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Unformatted text preview: Theoretical Speculations on the Evolutionary Origins of Hemispheric Specialization William D. Hopkins 1,2 and Claudio Cantalupo 3 1 Division of Psychobiology, Yerkes National Primate Research Center, Emory University, 2 Department of Psychology, Agnes Scott College, and 3 Department of Psychology, Clemson University ABSTRACT Hemispheric specialization has long been considered a uniquely human trait associated with the evolution of language and handedness. Recent studies in a host of vertebrate species have reported evidence of population-level behavioral and brain asymmetries, challenging the claims for the uniqueness of hemispheric specialization to the human species. Here we summarize the findings in nonhuman species and discuss the adap- tive significance and potential costs of lateralization of function. Hemispheric specialization refers to sensory, motor, and cog- nitive abilities that are specialized to either the left or right cerebral hemisphere. Two of the most pronounced manifes- tations of hemispheric specialization in humans are right- handedness and left-hemisphere lateralization for language (Corballis, 2002). Although there is cultural variation, a strong tendency to right-handedness is a universal trait in humans (Annett, 2002). Moreover, most right-handed individuals are left-hemisphere dominant for language. The intrinsic link be- tween right-handedness and left-hemisphere dominance for language has historically led to the view that hemispheric spe- cialization is unique to humans. To put it simply, the typical evolutionary scenario went something like the following: Hu- mans are right-handed and only humans have language; animals do not have language and there is no evidence that animals show population-level behavioral asymmetries; therefore, right- handedness and left hemisphere specialization for language emerged together and are unique to human evolution, with no antecedents in the animal kingdom. In the past 30 years, the very anthropocentric view that hemispheric specialization is unique to humans has been challenged on both the behavioral and neurological level. For example, left-hemisphere asymmetries in the processing of species-specific signals have now been documented in birds, frogs, mice, rats, and nonhuman primates (Rogers & Andrew, 2002). Differential involvement of the cerebral hemispheres in the discrimination of visual stimuli on the basis of global con- figuration (which shows right-hemisphere advantage) or local features (which show left-hemisphere advantage) has been re- ported in birds and nonhuman primate species (Vallortigara & Rogers, 2005). Evidence of right-hemisphere bias in emotional processing has also been reported in many species, including toads, birds, rats, and nonhuman primates (Rogers & Andrew, 2002)....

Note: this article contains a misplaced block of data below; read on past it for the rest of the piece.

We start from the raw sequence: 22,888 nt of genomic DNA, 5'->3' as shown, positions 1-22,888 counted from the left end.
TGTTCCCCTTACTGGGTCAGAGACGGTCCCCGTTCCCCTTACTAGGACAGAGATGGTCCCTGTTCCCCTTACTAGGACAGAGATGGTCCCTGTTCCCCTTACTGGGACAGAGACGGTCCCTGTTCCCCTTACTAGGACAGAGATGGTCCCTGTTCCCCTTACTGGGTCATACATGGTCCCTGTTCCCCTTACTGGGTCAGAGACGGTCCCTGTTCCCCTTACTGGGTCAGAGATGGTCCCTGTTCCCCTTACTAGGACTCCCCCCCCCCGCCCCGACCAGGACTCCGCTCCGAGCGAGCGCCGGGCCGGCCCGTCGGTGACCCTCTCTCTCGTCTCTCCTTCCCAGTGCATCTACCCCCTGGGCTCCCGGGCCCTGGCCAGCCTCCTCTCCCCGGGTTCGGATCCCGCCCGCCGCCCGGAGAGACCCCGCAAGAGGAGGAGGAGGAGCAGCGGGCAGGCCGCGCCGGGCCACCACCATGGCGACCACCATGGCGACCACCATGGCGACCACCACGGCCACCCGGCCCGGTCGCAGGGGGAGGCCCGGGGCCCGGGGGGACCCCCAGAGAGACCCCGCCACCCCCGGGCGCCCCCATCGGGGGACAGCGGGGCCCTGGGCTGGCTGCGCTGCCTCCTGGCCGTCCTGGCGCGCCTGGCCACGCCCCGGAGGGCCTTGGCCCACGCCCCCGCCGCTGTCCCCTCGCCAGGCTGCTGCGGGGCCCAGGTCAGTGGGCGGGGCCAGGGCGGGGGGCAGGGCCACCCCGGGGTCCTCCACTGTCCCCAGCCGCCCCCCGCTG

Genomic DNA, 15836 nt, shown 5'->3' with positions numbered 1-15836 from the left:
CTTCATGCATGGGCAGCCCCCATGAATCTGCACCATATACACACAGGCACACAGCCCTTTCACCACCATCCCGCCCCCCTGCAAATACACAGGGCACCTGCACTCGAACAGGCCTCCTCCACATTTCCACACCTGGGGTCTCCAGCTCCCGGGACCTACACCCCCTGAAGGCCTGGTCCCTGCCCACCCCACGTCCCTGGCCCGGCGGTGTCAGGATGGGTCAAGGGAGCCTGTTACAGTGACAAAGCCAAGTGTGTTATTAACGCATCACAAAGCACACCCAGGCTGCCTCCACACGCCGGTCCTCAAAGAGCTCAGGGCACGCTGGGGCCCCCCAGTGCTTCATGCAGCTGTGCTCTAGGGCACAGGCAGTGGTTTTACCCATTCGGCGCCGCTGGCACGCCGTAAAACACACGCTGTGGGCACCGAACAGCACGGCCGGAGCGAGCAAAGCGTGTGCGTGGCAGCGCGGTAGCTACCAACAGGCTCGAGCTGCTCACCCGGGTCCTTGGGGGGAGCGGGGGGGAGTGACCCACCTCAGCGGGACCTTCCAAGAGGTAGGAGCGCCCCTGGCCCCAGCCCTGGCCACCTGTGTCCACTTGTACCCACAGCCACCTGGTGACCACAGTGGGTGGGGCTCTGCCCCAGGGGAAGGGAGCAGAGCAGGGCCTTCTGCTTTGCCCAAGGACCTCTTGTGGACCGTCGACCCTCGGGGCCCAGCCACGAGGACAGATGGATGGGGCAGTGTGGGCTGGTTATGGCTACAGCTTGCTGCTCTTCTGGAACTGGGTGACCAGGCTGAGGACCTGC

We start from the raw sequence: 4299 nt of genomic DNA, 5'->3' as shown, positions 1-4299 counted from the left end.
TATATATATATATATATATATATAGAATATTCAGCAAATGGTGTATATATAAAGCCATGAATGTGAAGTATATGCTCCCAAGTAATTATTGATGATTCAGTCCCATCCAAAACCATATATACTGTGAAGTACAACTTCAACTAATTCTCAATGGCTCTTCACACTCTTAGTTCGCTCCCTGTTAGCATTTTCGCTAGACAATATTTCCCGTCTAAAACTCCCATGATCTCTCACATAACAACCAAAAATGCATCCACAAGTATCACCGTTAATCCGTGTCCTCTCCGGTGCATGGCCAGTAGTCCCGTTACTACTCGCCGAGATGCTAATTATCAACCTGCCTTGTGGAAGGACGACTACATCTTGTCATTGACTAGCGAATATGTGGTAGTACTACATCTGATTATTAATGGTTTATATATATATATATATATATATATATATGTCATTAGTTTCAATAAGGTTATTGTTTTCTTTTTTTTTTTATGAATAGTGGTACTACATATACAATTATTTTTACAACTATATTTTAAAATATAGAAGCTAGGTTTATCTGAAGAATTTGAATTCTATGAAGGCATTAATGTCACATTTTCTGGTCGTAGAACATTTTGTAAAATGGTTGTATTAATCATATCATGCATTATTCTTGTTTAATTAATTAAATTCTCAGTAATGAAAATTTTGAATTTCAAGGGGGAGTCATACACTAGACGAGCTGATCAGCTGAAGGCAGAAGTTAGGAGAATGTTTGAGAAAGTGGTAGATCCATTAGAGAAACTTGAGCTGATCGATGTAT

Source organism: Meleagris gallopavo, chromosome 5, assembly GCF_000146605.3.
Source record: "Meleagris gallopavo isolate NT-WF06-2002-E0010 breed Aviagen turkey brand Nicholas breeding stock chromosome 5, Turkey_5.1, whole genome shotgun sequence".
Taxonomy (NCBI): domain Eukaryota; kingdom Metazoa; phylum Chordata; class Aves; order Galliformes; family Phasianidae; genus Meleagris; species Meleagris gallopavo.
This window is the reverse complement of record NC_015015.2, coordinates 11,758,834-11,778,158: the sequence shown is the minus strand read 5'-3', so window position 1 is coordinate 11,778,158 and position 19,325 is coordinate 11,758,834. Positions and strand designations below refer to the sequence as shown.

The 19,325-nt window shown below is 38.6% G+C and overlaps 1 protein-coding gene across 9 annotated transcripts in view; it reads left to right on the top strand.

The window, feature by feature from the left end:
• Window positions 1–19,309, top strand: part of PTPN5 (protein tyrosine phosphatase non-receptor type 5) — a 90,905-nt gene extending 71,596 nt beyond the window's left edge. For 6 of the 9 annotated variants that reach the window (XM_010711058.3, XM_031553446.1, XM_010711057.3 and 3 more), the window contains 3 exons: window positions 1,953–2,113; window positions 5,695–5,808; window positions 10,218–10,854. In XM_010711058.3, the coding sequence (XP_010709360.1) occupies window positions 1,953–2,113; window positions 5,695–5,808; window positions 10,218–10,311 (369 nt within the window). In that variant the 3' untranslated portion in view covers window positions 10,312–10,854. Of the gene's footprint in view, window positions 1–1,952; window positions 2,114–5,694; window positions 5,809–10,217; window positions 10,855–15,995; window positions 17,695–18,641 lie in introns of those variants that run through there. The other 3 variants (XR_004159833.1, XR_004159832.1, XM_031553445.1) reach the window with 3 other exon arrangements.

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This note was uploaded on 09/21/2011 for the course MOSAIC 0852 taught by Professor Raymondhalnon during the Spring '09 term at Temple.
- Spring '09